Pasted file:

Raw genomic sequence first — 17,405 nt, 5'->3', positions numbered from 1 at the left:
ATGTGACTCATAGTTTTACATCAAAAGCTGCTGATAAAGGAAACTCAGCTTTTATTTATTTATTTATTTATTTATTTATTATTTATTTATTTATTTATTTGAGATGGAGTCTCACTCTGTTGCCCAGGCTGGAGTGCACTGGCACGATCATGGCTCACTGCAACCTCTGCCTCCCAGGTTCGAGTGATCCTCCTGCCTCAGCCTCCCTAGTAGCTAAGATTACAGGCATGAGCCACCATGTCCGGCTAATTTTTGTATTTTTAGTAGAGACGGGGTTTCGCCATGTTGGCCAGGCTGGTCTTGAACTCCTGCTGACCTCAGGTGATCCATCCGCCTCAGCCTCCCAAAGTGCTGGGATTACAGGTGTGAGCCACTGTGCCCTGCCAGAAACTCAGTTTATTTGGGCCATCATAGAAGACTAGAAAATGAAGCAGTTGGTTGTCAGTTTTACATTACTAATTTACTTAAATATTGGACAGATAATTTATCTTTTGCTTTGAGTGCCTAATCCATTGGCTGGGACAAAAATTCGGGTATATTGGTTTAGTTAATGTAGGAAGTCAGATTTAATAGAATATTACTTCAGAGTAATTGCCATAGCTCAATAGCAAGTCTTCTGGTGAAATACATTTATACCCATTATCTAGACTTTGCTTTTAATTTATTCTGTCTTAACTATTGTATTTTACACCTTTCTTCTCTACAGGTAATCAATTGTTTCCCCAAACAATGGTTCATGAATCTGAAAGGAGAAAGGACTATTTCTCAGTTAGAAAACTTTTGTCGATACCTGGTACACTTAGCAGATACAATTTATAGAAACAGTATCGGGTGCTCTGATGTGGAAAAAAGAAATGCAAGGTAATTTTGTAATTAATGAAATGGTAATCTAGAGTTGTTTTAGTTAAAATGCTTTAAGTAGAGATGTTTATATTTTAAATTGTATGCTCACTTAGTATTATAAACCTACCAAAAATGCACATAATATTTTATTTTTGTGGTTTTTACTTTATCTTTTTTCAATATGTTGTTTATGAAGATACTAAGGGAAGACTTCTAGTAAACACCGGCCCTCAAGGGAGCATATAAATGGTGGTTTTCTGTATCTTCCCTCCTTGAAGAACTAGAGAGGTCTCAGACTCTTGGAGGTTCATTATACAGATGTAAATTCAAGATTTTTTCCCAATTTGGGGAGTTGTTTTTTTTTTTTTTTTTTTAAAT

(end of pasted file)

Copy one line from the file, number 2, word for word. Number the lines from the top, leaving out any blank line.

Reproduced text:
ATGTGACTCATAGTTTTACATCAAAAGCTGCTGATAAAGGAAACTCAGCTTTTATTTATTTATTTATTTATTTATTTATTATTTATTTATTTATTTATTTGAGATGGAGTCTCACTCTGTTGCCCAGGCTGGAGTGCACTGGCACGATCATGGCTCACTGCAACCTCTGCCTCCCAGGTTCGAGTGATCCTCCTGCCTCAGCCTCCCTAGTAGCTAAGATTACAGGCATGAGCCACCATGTCCGGCTAATTTTTGTATTTTTAGTAGAGACGGGGTTTCGCCATGTTGGCCAGGCTGGTCTTGAACTCCTGCTGACCTCAGGTGATCCATCCGCCTCAGCCTCCCAAAGTGCTGGGATTACAGGTGTGAGCCACTGTGCCCTGCCAGAAACTCAGTTTATTTGGGCCATCATAGAAGACTAGAAAATGAAGCAGTTGGTTGTCAGTTTTACATTACTAATTTACTTAAATATTGGACAGATAATTTATCTTTTGCTTTGAGTGCCTAATCCATTGGCTGGGACAAAAATTCGGGTATATTGGTTTAGTTAATGTAGGAAGTCAGATTTAATAGAATATTACTTCAGAGTAATTGCCATAGCTCAATAGCAAGTCTTCTGGTGAAATACATTTATACCCATTATCTAGACTTTGCTTTTAATTTATTCTGTCTTAACTATTGTATTTTACACCTTTCTTCTCTACAGGTAATCAATTGTTTCCCCAAACAATGGTTCATGAATCTGAAAGGAGAAAGGACTATTTCTCAGTTAGAAAACTTTTGTCGATACCTGGTACACTTAGCAGATACAATTTATAGAAACAGTATCGGGTGCTCTGATGTGGAAAAAAGAAATGCAAGGTAATTTTGTAATTAATGAAATGGTAATCTAGAGTTGTTTTAGTTAAAATGCTTTAAGTAGAGATGTTTATATTTTAAATTGTATGCTCACTTAGTATTATAAACCTACCAAAAATGCACATAATATTTTATTTTTGTGGTTTTTACTTTATCTTTTTTCAATATGTTGTTTATGAAGATACTAAGGGAAGACTTCTAGTAAACACCGGCCCTCAAGGGAGCATATAAATGGTGGTTTTCTGTATCTTCCCTCCTTGAAGAACTAGAGAGGTCTCAGACTCTTGGAGGTTCATTATACAGATGTAAATTCAAGATTTTTTCCCAATTTGGGGAGTTGTTTTTTTTTTTTTTTTTTTAAAT